News that Spurs – Chelsea’s deadliest London foes – have signed up Jose Mourinho as replacement manager to the sacked Mauricio Pochettino has been met with predictably mixed reactions.
Chelsea fans have been on a journey when it comes to their relationship with the most successful silverware accumulator in the club’s 115-year history.
Deep down, they still love the old silver fox for helping owner Roman Abramovich turn a trendy but underperforming London club into a modern-day giant. But when Mourinho signed for Man U, that bottomless affection was sorely tested.
Now he’s signed for the team Chelsea most despise in the capital, it’s hard to imagine that what began as jocular touchline banter won’t turn into full-blown antagonism.
Daniel Levy, the Spurs chairman, had clearly tied up the deal with The Special One several weeks ago, despite it only being announced in a press statement on Wednesday morning, the day after Pochettino’s sacking.
Mourinho, who still lives in London, doesn’t need the money. Thanks to his flitting from club to club (bringing 25 trophies to his employers along the way) he is worth well over £50million.
The problem is, his stint with Manchester United ended badly, with players and fans feeling alienated as the manager went on one of his famous spiralling sulks, and there’s every likelihood that his time with Tottenham – officially until May 2023 – will end the same way.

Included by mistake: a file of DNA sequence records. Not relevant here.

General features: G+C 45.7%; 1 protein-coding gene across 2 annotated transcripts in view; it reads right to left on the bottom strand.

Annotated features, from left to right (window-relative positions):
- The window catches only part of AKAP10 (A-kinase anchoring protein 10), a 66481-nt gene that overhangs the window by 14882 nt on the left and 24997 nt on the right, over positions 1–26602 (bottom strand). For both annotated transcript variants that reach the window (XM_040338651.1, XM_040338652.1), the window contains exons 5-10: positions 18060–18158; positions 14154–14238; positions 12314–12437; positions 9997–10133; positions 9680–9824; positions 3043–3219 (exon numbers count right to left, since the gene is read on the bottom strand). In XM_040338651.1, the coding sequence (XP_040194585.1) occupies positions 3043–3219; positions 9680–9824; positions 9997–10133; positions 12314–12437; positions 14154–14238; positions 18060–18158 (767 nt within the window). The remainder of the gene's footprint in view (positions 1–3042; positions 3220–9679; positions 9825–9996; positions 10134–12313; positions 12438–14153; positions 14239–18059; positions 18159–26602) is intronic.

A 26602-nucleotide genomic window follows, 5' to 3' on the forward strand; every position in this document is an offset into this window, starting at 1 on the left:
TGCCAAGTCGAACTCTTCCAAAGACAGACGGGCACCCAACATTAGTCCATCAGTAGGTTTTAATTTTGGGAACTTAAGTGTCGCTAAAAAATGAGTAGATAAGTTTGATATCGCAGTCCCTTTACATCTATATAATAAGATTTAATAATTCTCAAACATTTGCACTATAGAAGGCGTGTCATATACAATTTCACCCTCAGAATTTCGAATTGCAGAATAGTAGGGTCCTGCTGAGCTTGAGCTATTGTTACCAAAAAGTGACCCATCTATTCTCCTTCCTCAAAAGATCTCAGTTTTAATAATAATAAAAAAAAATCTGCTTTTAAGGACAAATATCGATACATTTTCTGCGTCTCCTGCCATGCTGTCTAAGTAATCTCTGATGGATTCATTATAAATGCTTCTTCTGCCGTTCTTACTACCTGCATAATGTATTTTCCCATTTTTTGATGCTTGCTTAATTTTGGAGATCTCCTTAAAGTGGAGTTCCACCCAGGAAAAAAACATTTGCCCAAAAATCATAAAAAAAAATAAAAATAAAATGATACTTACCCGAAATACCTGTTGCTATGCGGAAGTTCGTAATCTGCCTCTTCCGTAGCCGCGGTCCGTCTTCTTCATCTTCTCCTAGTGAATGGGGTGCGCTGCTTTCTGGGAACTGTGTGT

The announcement by Spurs has led to predictably hostile reactions from home fans (who loved Poch), Chelsea (now much more ambivalent) and Man U (jeers and abuse), not to mention Arsenal (who detest anyone remotely linked to their north London rivals) and Liverpool (who hate anyone who hasn’t worked for them).
While exchanging an articulate Portuguese for an at-times-impossible-to-follow Argentine might be seen as a positive move in terms of clarity, Tottenham fans have had a good relationship with Poch, and we all know that spells with Mourinho start brightly and end in tears.
Just months ago Pochettino, with his hands tied in terms of player investment by a lack of funds caused by the move to the new stadium, managed to take Spurs to the final of the Champions League. His own disappointment at the result led to tears on the pitch, cementing that bond with Tottenham supporters, who now feel betrayed by a chairman who has bought a hard-to-fathom glamour gaffer whose best, and most influential, years are almost certainly behind him.
Tottenham may have bought the golden goose, but is it still capable of laying golden eggs when it is denied 22-carat grain?
Spurs v Chelsea is three days before Christmas. Don’t expect much Ho, Ho, Ho.